“Embrace the identity crisis inherent to life.”
Sitting down with Coleman Hughes (CC ’20), the Juilliard-student-turned-Columbia-philosophy-major, is like we’re with him on one of his meditation retreats: soothing, deliberate, asking us to stop and think. And to listen, because listening, for Coleman–to one’s own feelings, to music–is how we, in his words, “become curious about our own minds.” Read on to learn what Coleman means by that, along with his love for John Coltrane, mixing & mastering at CU Records, and his new album, “My Dick Works Fine!”
Coleman’s musical background is akin to baking a batch of perfectly-gooey cookies by eyeballing all the ingredients: beginning at age three on violin, classical piano lessons at age five, and rock drum lessons at age eight that brought him all the way to playing at Giants and Knicks games. There is nothing about his trajectory that seems forced or unstable; it’s as if the natural order simply fell into place with each key “banged,” or each beat drummed. Coleman’s intuition is so seamless that his every step represents how he “notices those feelings that crop up with boredom,” propelling him to pick up trombone, for example, when he was “jealous of people who played instruments with melodies” in orchestra. Or leaving the Juilliard School’s jazz program for Columbia when the “artistic conservatism” there frowned upon “anything beyond…what people played in the early 1960’s.”
Coleman’s modus operandi has always remained “fuck stuff up, and then figure it out,” aligning with his discomfort over Juilliard’s constraint: he prefers “teaching myself and being on my own.” That independence manifests itself in a unique brand of creativity. He mixes and masters tracks at CU Records–his most recent project was for his friend Chukwu, mixing the EP wholly by himself. He plays hip-hop with a sprinkling of jazz in venues throughout New York with his band, COLDMAN. He creates music videos on his YouTube channel (totaling 100,000+ views), some psychedelically-colorful, others heavy with weight. He’s releasing his newest album, “My Dick Works Fine!,” eleven tracks of spunky rap, mixed with alt rock and jazz, two years in the making.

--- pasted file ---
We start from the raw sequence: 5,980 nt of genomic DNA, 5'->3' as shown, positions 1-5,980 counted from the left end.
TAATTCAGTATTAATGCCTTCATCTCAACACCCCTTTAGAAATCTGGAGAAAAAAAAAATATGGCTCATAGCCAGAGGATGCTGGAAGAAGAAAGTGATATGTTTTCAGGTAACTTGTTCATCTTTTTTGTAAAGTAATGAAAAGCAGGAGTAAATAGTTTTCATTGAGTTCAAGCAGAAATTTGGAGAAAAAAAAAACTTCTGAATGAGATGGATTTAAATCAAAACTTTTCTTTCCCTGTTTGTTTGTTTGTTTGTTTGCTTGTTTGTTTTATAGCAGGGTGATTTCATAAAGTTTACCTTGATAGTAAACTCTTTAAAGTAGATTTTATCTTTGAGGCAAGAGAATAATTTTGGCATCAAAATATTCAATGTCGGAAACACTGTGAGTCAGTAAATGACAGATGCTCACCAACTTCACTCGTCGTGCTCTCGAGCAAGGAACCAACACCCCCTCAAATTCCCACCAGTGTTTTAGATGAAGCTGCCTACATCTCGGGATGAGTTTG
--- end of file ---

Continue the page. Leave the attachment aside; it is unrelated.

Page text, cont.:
In a sense, all of Coleman’s projects further his passion for music in all its forms as “a pleasure that has almost no downside.” He reminds us that music, at the end of the day, is just music, and we do music because we love it, “it’s not more complicated than that.” For Coleman, as it should be for us, music “lights my brain on fire, and I don’t really question why, and it hasn’t hurt me in any way.” Letting go of that obsession we have to make music into some difficult, monstrous thing rejects what Coleman calls “embracing the identity crisis inherent to life.” As musicians, different genres don’t have to be “self-contained worlds that don’t interact,” just as life does not have to be a boxed, labeled package.
Aside from listening to lots of John Coltrane–“a soft-spoken man who played saxophone with so much intensity”–Flying Lotus, Frankie Cosmos, and Kendrick Lamar, Coleman also loves nonfiction and popular science books, citing Robert Sapolsky’s Monkeyluv as a recent favorite. His favorite ethnic food is Japanese (hell yeah). A pet peeve? “When people talk past each other…when you respond to something the other person’s saying, but it’s not at all what they were saying.” We know we’ll be signing him on as our life coach as we loop “My Dick Works Fine!” this weekend.
want more Coleman? check out the playlist he specially curated for beets&noodz here!
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contributors: Jordan Lee, Cindy Liu, and Adrian Traviezo
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